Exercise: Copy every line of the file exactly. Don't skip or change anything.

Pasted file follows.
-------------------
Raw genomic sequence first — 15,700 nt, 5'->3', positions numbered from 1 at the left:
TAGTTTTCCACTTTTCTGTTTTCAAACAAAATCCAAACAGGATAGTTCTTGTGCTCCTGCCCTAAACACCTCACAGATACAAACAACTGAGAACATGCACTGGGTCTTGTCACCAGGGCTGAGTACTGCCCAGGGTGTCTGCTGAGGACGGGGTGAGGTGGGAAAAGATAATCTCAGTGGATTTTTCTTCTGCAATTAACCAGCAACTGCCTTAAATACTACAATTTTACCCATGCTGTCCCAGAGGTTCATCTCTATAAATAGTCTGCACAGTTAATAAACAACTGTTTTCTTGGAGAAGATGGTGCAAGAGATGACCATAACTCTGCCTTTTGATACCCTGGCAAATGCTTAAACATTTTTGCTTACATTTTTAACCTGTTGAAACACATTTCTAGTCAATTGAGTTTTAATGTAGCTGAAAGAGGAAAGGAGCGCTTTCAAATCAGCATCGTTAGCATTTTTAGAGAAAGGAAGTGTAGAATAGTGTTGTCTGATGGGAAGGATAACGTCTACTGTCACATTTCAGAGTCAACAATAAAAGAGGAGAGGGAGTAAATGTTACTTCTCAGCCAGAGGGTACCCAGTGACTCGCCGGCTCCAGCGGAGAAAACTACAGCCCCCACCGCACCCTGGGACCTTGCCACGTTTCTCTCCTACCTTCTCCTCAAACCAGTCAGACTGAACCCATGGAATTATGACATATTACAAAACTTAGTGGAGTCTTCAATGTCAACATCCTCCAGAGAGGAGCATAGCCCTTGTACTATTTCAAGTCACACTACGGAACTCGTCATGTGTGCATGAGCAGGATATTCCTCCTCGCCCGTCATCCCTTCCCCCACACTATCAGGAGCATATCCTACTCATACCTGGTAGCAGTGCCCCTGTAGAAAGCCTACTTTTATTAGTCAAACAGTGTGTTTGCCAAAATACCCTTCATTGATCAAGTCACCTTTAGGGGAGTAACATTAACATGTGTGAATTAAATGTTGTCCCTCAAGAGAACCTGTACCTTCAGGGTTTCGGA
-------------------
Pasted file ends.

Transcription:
Raw genomic sequence first — 15,700 nt, 5'->3', positions numbered from 1 at the left:
TAGTTTTCCACTTTTCTGTTTTCAAACAAAATCCAAACAGGATAGTTCTTGTGCTCCTGCCCTAAACACCTCACAGATACAAACAACTGAGAACATGCACTGGGTCTTGTCACCAGGGCTGAGTACTGCCCAGGGTGTCTGCTGAGGACGGGGTGAGGTGGGAAAAGATAATCTCAGTGGATTTTTCTTCTGCAATTAACCAGCAACTGCCTTAAATACTACAATTTTACCCATGCTGTCCCAGAGGTTCATCTCTATAAATAGTCTGCACAGTTAATAAACAACTGTTTTCTTGGAGAAGATGGTGCAAGAGATGACCATAACTCTGCCTTTTGATACCCTGGCAAATGCTTAAACATTTTTGCTTACATTTTTAACCTGTTGAAACACATTTCTAGTCAATTGAGTTTTAATGTAGCTGAAAGAGGAAAGGAGCGCTTTCAAATCAGCATCGTTAGCATTTTTAGAGAAAGGAAGTGTAGAATAGTGTTGTCTGATGGGAAGGATAACGTCTACTGTCACATTTCAGAGTCAACAATAAAAGAGGAGAGGGAGTAAATGTTACTTCTCAGCCAGAGGGTACCCAGTGACTCGCCGGCTCCAGCGGAGAAAACTACAGCCCCCACCGCACCCTGGGACCTTGCCACGTTTCTCTCCTACCTTCTCCTCAAACCAGTCAGACTGAACCCATGGAATTATGACATATTACAAAACTTAGTGGAGTCTTCAATGTCAACATCCTCCAGAGAGGAGCATAGCCCTTGTACTATTTCAAGTCACACTACGGAACTCGTCATGTGTGCATGAGCAGGATATTCCTCCTCGCCCGTCATCCCTTCCCCCACACTATCAGGAGCATATCCTACTCATACCTGGTAGCAGTGCCCCTGTAGAAAGCCTACTTTTATTAGTCAAACAGTGTGTTTGCCAAAATACCCTTCATTGATCAAGTCACCTTTAGGGGAGTAACATTAACATGTGTGAATTAAATGTTGTCCCTCAAGAGAACCTGTACCTTCAGGGTTTCGGA